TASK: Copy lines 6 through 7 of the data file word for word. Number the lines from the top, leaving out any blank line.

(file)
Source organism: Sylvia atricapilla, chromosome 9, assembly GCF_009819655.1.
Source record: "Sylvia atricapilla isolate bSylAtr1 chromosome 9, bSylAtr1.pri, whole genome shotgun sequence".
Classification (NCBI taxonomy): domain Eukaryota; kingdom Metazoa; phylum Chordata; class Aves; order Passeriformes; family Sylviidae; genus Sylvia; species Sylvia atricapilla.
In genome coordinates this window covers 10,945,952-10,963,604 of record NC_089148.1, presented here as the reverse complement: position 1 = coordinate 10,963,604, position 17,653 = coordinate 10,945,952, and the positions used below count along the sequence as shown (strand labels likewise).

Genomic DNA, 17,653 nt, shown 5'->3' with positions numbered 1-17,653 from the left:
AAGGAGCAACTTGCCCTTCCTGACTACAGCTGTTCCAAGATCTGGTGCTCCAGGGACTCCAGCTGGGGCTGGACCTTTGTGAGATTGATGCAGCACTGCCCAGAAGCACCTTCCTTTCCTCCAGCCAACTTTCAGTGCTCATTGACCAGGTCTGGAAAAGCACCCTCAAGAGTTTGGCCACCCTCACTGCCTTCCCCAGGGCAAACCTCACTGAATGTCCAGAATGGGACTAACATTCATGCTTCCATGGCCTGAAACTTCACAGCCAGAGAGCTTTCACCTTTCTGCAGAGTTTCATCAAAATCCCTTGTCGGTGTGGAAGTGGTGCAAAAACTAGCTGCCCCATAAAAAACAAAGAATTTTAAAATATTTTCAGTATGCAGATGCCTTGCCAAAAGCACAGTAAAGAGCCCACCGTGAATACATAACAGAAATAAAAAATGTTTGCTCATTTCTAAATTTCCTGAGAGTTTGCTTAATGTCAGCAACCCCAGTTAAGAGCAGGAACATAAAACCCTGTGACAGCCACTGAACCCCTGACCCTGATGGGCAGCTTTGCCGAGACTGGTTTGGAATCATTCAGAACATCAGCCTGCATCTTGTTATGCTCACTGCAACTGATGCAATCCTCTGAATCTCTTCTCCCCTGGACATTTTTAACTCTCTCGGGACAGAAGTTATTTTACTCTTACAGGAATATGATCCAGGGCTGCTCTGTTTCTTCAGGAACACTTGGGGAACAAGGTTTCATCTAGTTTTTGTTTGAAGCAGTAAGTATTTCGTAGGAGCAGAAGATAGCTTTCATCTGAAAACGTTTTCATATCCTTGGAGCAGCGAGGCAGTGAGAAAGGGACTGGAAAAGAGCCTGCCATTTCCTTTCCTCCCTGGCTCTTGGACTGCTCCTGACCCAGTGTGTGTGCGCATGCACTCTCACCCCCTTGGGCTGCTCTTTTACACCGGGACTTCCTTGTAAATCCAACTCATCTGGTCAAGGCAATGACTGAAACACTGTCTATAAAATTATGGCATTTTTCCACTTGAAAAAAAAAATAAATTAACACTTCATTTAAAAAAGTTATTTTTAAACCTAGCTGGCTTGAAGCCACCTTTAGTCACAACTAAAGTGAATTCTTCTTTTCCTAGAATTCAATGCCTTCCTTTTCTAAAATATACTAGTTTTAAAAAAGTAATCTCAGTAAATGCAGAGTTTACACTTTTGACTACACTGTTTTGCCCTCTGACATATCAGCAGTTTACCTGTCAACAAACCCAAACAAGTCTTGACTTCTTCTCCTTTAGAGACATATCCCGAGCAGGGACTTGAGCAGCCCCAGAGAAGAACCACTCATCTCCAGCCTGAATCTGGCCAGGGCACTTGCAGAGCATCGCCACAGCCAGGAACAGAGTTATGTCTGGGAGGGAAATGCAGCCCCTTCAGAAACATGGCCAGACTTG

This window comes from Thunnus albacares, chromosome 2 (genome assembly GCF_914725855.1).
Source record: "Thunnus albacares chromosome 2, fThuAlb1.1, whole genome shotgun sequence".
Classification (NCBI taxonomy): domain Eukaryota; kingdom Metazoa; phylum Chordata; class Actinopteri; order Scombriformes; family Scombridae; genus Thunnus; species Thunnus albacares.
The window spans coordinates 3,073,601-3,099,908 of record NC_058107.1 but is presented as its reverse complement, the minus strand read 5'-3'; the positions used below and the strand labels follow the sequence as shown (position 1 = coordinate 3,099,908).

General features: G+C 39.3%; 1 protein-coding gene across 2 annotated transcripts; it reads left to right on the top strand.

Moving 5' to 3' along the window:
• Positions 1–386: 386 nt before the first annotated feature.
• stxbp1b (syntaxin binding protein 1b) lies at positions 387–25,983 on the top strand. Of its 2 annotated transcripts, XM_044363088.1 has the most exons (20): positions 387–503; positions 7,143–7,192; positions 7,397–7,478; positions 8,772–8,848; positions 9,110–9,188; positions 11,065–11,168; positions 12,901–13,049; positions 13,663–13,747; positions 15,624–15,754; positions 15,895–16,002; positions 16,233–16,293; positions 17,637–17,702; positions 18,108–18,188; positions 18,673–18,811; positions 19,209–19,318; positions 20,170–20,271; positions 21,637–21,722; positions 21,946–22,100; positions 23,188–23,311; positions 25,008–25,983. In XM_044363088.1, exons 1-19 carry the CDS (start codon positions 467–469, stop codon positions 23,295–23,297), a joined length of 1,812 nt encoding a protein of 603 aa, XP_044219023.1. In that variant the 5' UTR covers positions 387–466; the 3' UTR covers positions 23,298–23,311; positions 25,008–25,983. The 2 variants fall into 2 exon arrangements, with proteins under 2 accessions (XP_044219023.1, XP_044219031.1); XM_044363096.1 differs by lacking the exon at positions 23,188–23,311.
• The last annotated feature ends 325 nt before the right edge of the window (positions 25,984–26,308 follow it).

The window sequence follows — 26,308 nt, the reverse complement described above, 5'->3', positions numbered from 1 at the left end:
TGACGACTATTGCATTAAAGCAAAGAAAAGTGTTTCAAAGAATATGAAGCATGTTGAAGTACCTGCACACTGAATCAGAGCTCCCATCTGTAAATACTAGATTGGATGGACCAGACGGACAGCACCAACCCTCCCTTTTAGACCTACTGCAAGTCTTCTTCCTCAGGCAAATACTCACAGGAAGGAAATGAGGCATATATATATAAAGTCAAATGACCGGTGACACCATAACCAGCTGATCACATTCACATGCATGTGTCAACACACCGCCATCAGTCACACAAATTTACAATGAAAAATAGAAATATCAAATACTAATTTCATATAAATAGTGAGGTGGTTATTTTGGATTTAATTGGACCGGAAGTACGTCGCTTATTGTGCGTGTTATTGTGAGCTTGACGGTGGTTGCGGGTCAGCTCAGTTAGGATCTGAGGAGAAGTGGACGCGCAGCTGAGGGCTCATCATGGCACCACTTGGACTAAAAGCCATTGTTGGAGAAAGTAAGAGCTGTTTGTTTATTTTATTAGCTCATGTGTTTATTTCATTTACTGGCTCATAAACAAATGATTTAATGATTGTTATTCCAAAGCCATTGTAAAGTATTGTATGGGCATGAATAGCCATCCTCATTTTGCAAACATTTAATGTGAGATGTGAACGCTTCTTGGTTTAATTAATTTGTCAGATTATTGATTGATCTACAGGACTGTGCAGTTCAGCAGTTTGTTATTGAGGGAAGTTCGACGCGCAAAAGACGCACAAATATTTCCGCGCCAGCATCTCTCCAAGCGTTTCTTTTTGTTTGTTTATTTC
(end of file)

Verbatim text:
AAGGAGCAACTTGCCCTTCCTGACTACAGCTGTTCCAAGATCTGGTGCTCCAGGGACTCCAGCTGGGGCTGGACCTTTGTGAGATTGATGCAGCACTGCCCAGAAGCACCTTCCTTTCCTCCAGCCAACTTTCAGTGCTCATTGACCAGGTCTGGAAAAGCACCCTCAAGAGTTTGGCCACCCTCACTGCCTTCCCCAGGGCAAACCTCACTGAATGTCCAGAATGGGACTAACATTCATGCTTCCATGGCCTGAAACTTCACAGCCAGAGAGCTTTCACCTTTCTGCAGAGTTTCATCAAAATCCCTTGTCGGTGTGGAAGTGGTGCAAAAACTAGCTGCCCCATAAAAAACAAAGAATTTTAAAATATTTTCAGTATGCAGATGCCTTGCCAAAAGCACAGTAAAGAGCCCACCGTGAATACATAACAGAAATAAAAAATGTTTGCTCATTTCTAAATTTCCTGAGAGTTTGCTTAATGTCAGCAACCCCAGTTAAGAGCAGGAACATAAAACCCTGTGACAGCCACTGAACCCCTGACCCTGATGGGCAGCTTTGCCGAGACTGGTTTGGAATCATTCAGAACATCAGCCTGCATCTTGTTATGCTCACTGCAACTGATGCAATCCTCTGAATCTCTTCTCCCCTGGACATTTTTAACTCTCTCGGGACAGAAGTTATTTTACTCTTACAGGAATATGATCCAGGGCTGCTCTGTTTCTTCAGGAACACTTGGGGAACAAGGTTTCATCTAGTTTTTGTTTGAAGCAGTAAGTATTTCGTAGGAGCAGAAGATAGCTTTCATCTGAAAACGTTTTCATATCCTTGGAGCAGCGAGGCAGTGAGAAAGGGACTGGAAAAGAGCCTGCCATTTCCTTTCCTCCCTGGCTCTTGGACTGCTCCTGACCCAGTGTGTGTGCGCATGCACTCTCACCCCCTTGGGCTGCTCTTTTACACCGGGACTTCCTTGTAAATCCAACTCATCTGGTCAAGGCAATGACTGAAACACTGTCTATAAAATTATGGCATTTTTCCACTTGAAAAAAAAAATAAATTAACACTTCATTTAAAAAAGTTATTTTTAAACCTAGCTGGCTTGAAGCCACCTTTAGTCACAACTAAAGTGAATTCTTCTTTTCCTAGAATTCAATGCCTTCCTTTTCTAAAATATACTAGTTTTAAAAAAGTAATCTCAGTAAATGCAGAGTTTACACTTTTGACTACACTGTTTTGCCCTCTGACATATCAGCAGTTTACCTGTCAACAAACCCAAACAAGTCTTGACTTCTTCTCCTTTAGAGACATATCCCGAGCAGGGACTTGAGCAGCCCCAGAGAAGAACCACTCATCTCCAGCCTGAATCTGGCCAGGGCACTTGCAGAGCATCGCCACAGCCAGGAACAGAGTTATGTCTGGGAGGGAAATGCAGCCCCTTCAGAAACATGGCCAGACTTG

This window comes from Thunnus albacares, chromosome 2 (genome assembly GCF_914725855.1).